When Friends Leak

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U.S. Secretary of State John Kerry sits with Israeli Prime Minister Binyamin Netanyahu. (State Department/Sipa USA/Newscom)

There is an old political adage: “There are no permanent friends or enemies in international relations, only interests.” While it is unquestionably true that the U.S.-Israel relationship is rock solid, and that the United States and Israel share a deep friendship and a thick web of interests, there appears to be one or more people at the Pentagon who decided that it would be in America’s interest to leak that it was Israel that launched an air strike against a Syrian arms depot near the city of Latakia on July 5.

Israel has not commented on whether it was behind the attack, which targeted a delivery of Russian-made advanced anti-ship cruise missiles. Israel’s policy is to keep silent on clandestine attacks. But Israel has repeatedly stated that it would do what is necessary to prevent weapons from falling into Hezbollah’s hands. The Yakhont missiles, which were the target of the July 5 attack, could threaten both Israeli and American ships in the Mediterranean.

Israel is a U.S. ally and friend, and everyone at the Pentagon understands how volatile the current situation in Syria really is. So why would “three unnamed U.S. officials” point a finger at Israel, and identify her as the July 5 actor, even though Syria appears largely content to remain relatively silent about the event, and apparently willing to let the pinpoint attacks go unattributed?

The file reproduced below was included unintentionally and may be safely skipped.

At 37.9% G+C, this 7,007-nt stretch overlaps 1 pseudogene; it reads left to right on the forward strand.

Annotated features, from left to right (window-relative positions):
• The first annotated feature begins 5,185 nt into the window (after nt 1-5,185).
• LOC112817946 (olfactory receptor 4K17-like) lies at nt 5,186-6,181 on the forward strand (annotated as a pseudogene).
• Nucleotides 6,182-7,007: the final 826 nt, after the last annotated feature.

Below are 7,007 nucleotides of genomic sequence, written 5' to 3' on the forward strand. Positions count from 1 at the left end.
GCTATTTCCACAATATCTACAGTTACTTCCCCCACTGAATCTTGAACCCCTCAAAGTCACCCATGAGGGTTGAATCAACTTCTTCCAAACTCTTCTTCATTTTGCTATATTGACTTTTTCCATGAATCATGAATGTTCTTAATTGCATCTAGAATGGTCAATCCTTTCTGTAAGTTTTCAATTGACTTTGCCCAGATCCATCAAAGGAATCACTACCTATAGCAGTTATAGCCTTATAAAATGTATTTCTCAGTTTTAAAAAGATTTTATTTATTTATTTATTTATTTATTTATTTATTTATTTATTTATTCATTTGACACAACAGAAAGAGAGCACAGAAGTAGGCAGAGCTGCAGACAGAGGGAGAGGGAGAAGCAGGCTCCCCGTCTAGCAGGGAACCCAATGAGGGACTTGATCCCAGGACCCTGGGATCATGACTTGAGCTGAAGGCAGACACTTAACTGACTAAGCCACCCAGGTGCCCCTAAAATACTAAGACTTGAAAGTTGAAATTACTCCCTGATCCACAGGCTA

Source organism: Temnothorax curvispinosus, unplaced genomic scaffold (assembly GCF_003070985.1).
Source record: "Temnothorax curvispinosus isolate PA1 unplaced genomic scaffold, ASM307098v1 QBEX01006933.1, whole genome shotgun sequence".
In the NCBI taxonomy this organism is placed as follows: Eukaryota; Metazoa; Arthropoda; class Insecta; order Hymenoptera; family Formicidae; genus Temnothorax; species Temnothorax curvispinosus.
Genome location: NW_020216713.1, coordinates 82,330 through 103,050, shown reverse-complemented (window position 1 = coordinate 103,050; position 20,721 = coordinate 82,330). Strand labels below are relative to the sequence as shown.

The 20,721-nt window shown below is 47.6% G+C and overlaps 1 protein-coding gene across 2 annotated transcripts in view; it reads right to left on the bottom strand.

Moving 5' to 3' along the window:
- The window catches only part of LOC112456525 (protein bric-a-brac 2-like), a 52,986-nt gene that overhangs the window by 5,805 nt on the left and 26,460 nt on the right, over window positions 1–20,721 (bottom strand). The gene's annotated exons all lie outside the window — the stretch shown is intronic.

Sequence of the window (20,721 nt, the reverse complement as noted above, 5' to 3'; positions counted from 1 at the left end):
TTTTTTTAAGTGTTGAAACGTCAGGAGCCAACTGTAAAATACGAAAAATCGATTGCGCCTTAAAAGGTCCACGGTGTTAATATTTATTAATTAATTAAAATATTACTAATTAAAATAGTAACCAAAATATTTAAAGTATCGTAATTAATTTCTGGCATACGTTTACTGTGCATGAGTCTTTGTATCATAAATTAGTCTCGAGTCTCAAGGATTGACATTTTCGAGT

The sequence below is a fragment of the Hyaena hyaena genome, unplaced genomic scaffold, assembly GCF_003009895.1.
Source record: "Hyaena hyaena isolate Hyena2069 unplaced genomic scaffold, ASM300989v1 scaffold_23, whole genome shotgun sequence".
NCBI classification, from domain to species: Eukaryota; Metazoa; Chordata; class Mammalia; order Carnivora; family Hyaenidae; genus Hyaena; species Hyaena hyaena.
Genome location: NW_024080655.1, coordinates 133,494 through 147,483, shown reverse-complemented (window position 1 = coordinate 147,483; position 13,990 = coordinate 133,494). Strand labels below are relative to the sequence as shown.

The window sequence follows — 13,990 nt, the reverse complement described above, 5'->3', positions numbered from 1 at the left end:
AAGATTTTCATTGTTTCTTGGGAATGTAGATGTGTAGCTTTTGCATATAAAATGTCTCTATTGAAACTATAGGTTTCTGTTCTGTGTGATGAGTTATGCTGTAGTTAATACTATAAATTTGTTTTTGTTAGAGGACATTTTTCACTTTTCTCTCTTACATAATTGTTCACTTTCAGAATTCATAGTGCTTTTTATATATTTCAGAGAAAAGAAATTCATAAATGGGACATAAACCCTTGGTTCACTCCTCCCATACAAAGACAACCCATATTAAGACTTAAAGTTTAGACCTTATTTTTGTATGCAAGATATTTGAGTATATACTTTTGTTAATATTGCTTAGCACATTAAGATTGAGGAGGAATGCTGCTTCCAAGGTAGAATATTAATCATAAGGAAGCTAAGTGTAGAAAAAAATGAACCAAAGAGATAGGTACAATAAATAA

A number of theories were circulating this week: One said that the leak was intentional, and was used as a warning to Prime Minister Netanyahu against his renewed belligerent talk about Iran. Another was that it was a way to punish Binyamin Netanyahu for being uncooperative in a U.S. court case against a Chinese bank. And yet another theory claimed that the leak was either a stupid or careless mistake at one or both sides of the relationship.

We don’t know.

But we do know that this wasn’t the first instance of a leak by a U.S. source that disclosed Israeli military information. Less than two months ago, in May, the U.S. apologized after a Pentagon source leaked that Israel carried out airstrikes in Syria against a shipment of Iranian-made weapons. Israel was silent after that leak, as well.

Regardless of the reasons for the leaks, they must stop. They hardly advance the U.S.’s image, and they certainly don’t serve Israeli interests. Besides, even in the warped world of international diplomacy, good friends are supposed to support one another, especially when one has the other’s back.

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